Juno’s regulatory filings acknowledge that Seattle Children’s is pressing on with PLAT-02 independently from Juno. Juno did not address repeated questions about its own specific plans for pediatric ALL. Spokesman Chris Williams wrote that the PLAT-02 Phase 1 data “are valid, but differences in the [manufacturing process] preclude use for regulatory approval of a new indication. These data do remain informative for future trials in pediatrics.”
CAR-T is no cookie-cutter pharmaceutical treatment. The cell manufacturing is complex, unique for each patient, and takes three to four weeks to turn around—a lag that many developers are trying to shrink.
Novartis says once its product is available through 30 or more cancer centers by the end of 2017, it should be able to handle the capacity of every pediatric ALL patient who meets the criteria. Novartis spokeswoman Julie Masow declined to specify Novartis’s capacity. Every year, there are more than 600 kids and young adults in the U.S. whose ALL comes back after multiple treatments. Some subset would be eligible for Kymriah.
While Seattle Children’s continues to treat the same patient population in the PLAT-02 trial (100 patients and counting), Jensen agrees that “there only needs to be one commercially available CAR-T for relapsed-refractory remissions.” Novartis has pledged not to charge for patients who don’t respond to treatment within a month, a small step toward what some call value- or outcomes-based pricing. But Kymriah, like the Seattle Children’s CAR-T and others tested in adults, often starts to fade after the one-month burst of activity, which means that Novartis is going to get paid for a lot of treatments that stop working after several months.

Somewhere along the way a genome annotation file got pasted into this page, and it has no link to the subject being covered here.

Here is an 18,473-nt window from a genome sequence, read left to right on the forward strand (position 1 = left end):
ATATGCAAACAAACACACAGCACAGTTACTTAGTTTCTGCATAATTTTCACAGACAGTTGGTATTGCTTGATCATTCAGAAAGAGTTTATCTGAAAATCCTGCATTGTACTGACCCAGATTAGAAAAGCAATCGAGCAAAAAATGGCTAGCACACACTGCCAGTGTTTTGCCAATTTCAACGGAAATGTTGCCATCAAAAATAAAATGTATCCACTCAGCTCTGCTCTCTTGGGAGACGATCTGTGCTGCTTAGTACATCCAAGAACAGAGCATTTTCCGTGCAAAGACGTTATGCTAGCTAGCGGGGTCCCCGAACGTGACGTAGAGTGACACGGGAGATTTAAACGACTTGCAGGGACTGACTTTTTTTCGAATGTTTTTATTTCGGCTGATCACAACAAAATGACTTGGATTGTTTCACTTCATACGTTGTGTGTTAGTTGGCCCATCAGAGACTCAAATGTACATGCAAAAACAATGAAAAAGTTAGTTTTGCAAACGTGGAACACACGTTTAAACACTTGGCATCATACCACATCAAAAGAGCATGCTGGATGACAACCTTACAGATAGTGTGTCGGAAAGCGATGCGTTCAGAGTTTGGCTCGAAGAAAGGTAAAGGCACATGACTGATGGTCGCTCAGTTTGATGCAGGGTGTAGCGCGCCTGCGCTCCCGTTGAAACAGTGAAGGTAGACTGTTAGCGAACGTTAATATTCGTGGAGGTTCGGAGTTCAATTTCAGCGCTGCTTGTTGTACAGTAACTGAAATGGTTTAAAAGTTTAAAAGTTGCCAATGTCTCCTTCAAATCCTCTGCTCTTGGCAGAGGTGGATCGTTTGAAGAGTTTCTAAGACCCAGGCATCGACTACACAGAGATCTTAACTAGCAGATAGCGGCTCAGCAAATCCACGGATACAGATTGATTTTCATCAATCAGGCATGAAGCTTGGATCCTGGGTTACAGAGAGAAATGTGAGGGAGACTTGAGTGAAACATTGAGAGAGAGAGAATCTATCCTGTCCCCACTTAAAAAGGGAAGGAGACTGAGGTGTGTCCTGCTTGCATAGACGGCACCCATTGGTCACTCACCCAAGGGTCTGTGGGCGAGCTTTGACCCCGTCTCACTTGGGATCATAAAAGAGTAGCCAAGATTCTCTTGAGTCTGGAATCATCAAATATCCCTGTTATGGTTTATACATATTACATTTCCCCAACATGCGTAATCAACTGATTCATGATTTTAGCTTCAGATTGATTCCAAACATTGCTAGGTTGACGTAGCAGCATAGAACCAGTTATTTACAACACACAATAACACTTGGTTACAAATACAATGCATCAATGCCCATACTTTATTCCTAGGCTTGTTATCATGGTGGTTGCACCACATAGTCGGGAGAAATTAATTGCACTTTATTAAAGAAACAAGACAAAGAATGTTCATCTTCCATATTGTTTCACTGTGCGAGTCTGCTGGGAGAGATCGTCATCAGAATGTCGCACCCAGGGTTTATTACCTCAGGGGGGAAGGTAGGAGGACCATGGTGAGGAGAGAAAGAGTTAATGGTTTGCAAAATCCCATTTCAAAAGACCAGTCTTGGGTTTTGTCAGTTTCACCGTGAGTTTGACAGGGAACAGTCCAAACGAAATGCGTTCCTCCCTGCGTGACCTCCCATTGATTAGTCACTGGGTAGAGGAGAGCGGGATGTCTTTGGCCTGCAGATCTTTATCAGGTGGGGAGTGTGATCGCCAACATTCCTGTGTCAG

And that’s key to the Seattle Children’s leapfrog idea for pediatric ALL. Jensen and colleagues have seen biological warning signs in patients that seem to predict relapse. Here’s one example: When CAR-T is working well it kills all cells, cancerous or not, that display the target protein on their surface. For kids like Greta, the protein is called CD19. If healthy B cells that produce CD19 start to rebound within a couple months, it’s a sign that the CAR-T cells could be fizzling out. (Greta’s CAR-T cells have stayed active, and she has needed supplements of antibodies that her missing B cells would normally produce.)